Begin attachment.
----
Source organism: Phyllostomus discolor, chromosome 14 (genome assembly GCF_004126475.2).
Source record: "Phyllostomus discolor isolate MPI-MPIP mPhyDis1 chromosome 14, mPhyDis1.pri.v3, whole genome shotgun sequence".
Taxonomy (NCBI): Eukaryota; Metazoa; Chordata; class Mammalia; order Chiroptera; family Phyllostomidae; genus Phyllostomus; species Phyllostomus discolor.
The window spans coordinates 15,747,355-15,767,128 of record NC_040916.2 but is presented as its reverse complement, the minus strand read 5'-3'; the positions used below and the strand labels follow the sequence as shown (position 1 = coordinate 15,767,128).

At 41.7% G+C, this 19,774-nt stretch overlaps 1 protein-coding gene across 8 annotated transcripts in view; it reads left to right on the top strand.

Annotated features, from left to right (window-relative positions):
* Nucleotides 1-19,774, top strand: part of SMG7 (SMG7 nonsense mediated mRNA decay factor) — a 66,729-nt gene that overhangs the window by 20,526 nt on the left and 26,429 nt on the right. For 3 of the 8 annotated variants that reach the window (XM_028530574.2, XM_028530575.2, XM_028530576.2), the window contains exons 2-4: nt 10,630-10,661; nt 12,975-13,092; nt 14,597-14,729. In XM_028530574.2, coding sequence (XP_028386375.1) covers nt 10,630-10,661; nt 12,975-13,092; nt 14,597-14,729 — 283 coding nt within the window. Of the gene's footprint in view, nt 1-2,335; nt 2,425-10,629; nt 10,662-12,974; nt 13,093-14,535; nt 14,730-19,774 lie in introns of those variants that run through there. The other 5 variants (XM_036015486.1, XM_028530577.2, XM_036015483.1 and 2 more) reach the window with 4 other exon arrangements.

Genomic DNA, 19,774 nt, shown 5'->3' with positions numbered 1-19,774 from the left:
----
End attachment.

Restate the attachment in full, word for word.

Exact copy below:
Source organism: Phyllostomus discolor, chromosome 14 (genome assembly GCF_004126475.2).
Source record: "Phyllostomus discolor isolate MPI-MPIP mPhyDis1 chromosome 14, mPhyDis1.pri.v3, whole genome shotgun sequence".
Taxonomy (NCBI): Eukaryota; Metazoa; Chordata; class Mammalia; order Chiroptera; family Phyllostomidae; genus Phyllostomus; species Phyllostomus discolor.
The window spans coordinates 15,747,355-15,767,128 of record NC_040916.2 but is presented as its reverse complement, the minus strand read 5'-3'; the positions used below and the strand labels follow the sequence as shown (position 1 = coordinate 15,767,128).

At 41.7% G+C, this 19,774-nt stretch overlaps 1 protein-coding gene across 8 annotated transcripts in view; it reads left to right on the top strand.

Annotated features, from left to right (window-relative positions):
* Nucleotides 1-19,774, top strand: part of SMG7 (SMG7 nonsense mediated mRNA decay factor) — a 66,729-nt gene that overhangs the window by 20,526 nt on the left and 26,429 nt on the right. For 3 of the 8 annotated variants that reach the window (XM_028530574.2, XM_028530575.2, XM_028530576.2), the window contains exons 2-4: nt 10,630-10,661; nt 12,975-13,092; nt 14,597-14,729. In XM_028530574.2, coding sequence (XP_028386375.1) covers nt 10,630-10,661; nt 12,975-13,092; nt 14,597-14,729 — 283 coding nt within the window. Of the gene's footprint in view, nt 1-2,335; nt 2,425-10,629; nt 10,662-12,974; nt 13,093-14,535; nt 14,730-19,774 lie in introns of those variants that run through there. The other 5 variants (XM_036015486.1, XM_028530577.2, XM_036015483.1 and 2 more) reach the window with 4 other exon arrangements.

Genomic DNA, 19,774 nt, shown 5'->3' with positions numbered 1-19,774 from the left: